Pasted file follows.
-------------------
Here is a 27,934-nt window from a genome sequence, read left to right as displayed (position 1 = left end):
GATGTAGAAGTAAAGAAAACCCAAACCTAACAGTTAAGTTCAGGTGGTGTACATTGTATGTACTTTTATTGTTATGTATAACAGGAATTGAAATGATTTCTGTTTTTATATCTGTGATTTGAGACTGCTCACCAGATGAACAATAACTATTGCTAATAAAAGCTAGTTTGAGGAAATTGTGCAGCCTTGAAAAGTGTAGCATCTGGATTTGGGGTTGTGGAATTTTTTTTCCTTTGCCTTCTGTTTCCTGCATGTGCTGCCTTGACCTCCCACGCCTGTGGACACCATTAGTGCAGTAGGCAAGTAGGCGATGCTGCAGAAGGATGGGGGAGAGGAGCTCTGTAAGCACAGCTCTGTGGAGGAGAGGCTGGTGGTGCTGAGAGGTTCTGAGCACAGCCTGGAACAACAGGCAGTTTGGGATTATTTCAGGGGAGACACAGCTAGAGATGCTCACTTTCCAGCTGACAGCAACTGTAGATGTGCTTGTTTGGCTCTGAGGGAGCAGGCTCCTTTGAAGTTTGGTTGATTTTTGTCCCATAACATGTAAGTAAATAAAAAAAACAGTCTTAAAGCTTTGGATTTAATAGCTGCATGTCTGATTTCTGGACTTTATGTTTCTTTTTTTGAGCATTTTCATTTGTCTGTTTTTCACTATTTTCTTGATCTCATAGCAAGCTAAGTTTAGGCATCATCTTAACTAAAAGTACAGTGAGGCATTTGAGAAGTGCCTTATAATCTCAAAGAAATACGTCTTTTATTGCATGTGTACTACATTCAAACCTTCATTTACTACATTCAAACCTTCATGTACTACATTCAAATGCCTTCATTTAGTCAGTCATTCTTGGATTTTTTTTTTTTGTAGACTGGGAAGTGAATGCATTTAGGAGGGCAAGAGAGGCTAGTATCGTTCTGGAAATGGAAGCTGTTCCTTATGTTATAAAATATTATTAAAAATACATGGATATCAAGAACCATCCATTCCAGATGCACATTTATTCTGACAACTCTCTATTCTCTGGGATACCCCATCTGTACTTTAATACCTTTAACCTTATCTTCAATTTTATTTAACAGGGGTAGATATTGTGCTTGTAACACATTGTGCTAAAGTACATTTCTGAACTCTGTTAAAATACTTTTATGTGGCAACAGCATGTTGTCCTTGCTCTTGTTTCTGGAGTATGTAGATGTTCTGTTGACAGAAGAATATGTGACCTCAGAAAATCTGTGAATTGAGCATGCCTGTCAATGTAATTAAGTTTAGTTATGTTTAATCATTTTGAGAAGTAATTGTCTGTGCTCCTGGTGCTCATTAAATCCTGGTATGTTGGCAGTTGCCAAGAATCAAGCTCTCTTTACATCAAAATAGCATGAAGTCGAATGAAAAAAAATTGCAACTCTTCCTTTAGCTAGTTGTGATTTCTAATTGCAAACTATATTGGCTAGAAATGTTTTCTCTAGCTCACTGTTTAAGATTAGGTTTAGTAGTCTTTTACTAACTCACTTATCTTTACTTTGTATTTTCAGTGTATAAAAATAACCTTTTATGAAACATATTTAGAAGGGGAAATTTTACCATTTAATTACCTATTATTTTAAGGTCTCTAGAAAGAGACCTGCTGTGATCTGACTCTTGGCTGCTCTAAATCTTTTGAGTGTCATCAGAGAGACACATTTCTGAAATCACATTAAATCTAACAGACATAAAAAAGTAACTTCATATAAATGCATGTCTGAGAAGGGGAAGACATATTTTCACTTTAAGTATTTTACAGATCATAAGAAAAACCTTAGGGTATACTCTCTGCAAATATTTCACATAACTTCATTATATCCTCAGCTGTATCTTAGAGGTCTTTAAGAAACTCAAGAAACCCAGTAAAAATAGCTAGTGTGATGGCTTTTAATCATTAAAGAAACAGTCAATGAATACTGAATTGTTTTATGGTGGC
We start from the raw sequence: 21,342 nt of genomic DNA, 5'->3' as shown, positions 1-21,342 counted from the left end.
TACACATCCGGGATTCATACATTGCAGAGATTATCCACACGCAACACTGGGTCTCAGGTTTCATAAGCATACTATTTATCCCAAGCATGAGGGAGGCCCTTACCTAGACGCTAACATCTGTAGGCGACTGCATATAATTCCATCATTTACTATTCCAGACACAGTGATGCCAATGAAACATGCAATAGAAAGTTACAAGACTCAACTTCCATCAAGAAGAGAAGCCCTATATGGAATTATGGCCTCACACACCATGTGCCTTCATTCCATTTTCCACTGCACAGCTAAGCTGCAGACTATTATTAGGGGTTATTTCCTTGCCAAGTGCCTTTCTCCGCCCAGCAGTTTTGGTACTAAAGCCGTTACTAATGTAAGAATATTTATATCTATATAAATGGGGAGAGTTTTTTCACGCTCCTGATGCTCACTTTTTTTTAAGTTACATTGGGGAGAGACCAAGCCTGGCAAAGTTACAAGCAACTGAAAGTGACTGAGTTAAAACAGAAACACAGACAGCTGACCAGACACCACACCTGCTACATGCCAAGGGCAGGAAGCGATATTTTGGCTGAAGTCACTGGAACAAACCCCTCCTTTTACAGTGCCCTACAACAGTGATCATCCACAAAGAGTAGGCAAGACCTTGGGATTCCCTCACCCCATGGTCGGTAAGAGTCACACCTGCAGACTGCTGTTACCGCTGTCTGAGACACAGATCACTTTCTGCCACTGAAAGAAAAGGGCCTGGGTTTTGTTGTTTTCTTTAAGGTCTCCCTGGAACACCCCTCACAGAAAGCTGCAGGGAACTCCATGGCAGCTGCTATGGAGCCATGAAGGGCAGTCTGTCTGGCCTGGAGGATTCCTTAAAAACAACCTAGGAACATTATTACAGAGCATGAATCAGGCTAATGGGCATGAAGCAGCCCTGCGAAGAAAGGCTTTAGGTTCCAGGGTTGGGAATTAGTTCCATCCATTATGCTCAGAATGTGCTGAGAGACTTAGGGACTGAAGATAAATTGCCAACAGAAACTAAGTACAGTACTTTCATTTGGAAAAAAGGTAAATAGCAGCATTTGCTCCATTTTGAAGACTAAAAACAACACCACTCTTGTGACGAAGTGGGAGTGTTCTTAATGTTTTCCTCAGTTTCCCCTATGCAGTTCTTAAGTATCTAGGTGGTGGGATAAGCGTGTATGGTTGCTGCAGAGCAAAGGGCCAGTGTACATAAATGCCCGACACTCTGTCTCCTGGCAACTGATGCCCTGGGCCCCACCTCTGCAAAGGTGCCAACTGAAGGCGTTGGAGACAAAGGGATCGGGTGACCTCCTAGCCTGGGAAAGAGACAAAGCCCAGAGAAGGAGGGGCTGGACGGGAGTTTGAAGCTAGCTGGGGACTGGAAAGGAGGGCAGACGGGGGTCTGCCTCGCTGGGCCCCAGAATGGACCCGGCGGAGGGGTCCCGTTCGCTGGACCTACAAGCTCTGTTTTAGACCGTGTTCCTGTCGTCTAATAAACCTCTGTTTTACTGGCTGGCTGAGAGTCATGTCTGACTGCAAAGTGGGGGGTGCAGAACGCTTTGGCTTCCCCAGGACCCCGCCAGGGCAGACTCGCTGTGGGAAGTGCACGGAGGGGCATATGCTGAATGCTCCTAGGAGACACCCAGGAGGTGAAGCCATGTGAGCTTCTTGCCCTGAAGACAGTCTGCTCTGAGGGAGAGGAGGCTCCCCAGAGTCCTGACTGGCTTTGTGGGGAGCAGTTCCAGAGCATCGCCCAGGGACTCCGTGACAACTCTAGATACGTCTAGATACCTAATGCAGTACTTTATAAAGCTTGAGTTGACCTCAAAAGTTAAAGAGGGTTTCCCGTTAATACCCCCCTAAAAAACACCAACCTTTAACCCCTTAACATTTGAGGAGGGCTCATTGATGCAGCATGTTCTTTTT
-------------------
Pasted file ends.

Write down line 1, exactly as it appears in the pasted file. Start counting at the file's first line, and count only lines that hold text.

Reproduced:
Here is a 27,934-nt window from a genome sequence, read left to right as displayed (position 1 = left end):